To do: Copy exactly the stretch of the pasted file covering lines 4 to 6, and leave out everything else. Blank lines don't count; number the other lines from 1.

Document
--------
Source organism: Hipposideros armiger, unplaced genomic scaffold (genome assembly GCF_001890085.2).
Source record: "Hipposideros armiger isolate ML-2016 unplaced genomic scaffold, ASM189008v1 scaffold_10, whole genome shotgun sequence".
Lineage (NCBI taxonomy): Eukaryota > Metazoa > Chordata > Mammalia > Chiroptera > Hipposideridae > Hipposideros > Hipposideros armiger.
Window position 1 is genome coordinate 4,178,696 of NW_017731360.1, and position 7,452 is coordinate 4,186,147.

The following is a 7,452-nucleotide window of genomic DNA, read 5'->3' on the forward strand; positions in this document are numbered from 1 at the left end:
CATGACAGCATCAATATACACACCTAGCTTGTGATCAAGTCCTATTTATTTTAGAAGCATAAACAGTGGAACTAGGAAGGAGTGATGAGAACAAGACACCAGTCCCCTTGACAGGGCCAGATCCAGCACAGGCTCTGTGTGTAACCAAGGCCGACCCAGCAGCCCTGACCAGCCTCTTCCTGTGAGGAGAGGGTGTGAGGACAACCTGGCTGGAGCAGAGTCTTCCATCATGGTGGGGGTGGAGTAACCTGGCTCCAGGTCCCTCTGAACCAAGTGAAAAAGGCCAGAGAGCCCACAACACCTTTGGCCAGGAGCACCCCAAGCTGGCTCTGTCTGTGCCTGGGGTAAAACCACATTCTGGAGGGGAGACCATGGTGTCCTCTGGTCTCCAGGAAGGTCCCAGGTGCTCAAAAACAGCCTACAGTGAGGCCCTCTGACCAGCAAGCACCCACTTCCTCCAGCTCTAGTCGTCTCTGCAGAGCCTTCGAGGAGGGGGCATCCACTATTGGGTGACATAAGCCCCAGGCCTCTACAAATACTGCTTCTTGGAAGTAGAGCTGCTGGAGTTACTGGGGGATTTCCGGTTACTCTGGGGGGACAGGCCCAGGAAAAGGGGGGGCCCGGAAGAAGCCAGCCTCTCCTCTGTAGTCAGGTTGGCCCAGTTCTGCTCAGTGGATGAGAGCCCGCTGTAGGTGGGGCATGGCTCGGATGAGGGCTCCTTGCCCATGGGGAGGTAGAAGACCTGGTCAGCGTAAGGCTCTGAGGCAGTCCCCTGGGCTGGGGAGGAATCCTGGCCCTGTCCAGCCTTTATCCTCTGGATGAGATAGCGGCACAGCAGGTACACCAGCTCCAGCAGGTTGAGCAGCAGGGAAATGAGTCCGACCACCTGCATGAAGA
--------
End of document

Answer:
Window position 1 is genome coordinate 4,178,696 of NW_017731360.1, and position 7,452 is coordinate 4,186,147.

The following is a 7,452-nucleotide window of genomic DNA, read 5'->3' on the forward strand; positions in this document are numbered from 1 at the left end:
CATGACAGCATCAATATACACACCTAGCTTGTGATCAAGTCCTATTTATTTTAGAAGCATAAACAGTGGAACTAGGAAGGAGTGATGAGAACAAGACACCAGTCCCCTTGACAGGGCCAGATCCAGCACAGGCTCTGTGTGTAACCAAGGCCGACCCAGCAGCCCTGACCAGCCTCTTCCTGTGAGGAGAGGGTGTGAGGACAACCTGGCTGGAGCAGAGTCTTCCATCATGGTGGGGGTGGAGTAACCTGGCTCCAGGTCCCTCTGAACCAAGTGAAAAAGGCCAGAGAGCCCACAACACCTTTGGCCAGGAGCACCCCAAGCTGGCTCTGTCTGTGCCTGGGGTAAAACCACATTCTGGAGGGGAGACCATGGTGTCCTCTGGTCTCCAGGAAGGTCCCAGGTGCTCAAAAACAGCCTACAGTGAGGCCCTCTGACCAGCAAGCACCCACTTCCTCCAGCTCTAGTCGTCTCTGCAGAGCCTTCGAGGAGGGGGCATCCACTATTGGGTGACATAAGCCCCAGGCCTCTACAAATACTGCTTCTTGGAAGTAGAGCTGCTGGAGTTACTGGGGGATTTCCGGTTACTCTGGGGGGACAGGCCCAGGAAAAGGGGGGGCCCGGAAGAAGCCAGCCTCTCCTCTGTAGTCAGGTTGGCCCAGTTCTGCTCAGTGGATGAGAGCCCGCTGTAGGTGGGGCATGGCTCGGATGAGGGCTCCTTGCCCATGGGGAGGTAGAAGACCTGGTCAGCGTAAGGCTCTGAGGCAGTCCCCTGGGCTGGGGAGGAATCCTGGCCCTGTCCAGCCTTTATCCTCTGGATGAGATAGCGGCACAGCAGGTACACCAGCTCCAGCAGGTTGAGCAGCAGGGAAATGAGTCCGACCACCTGCATGAAGA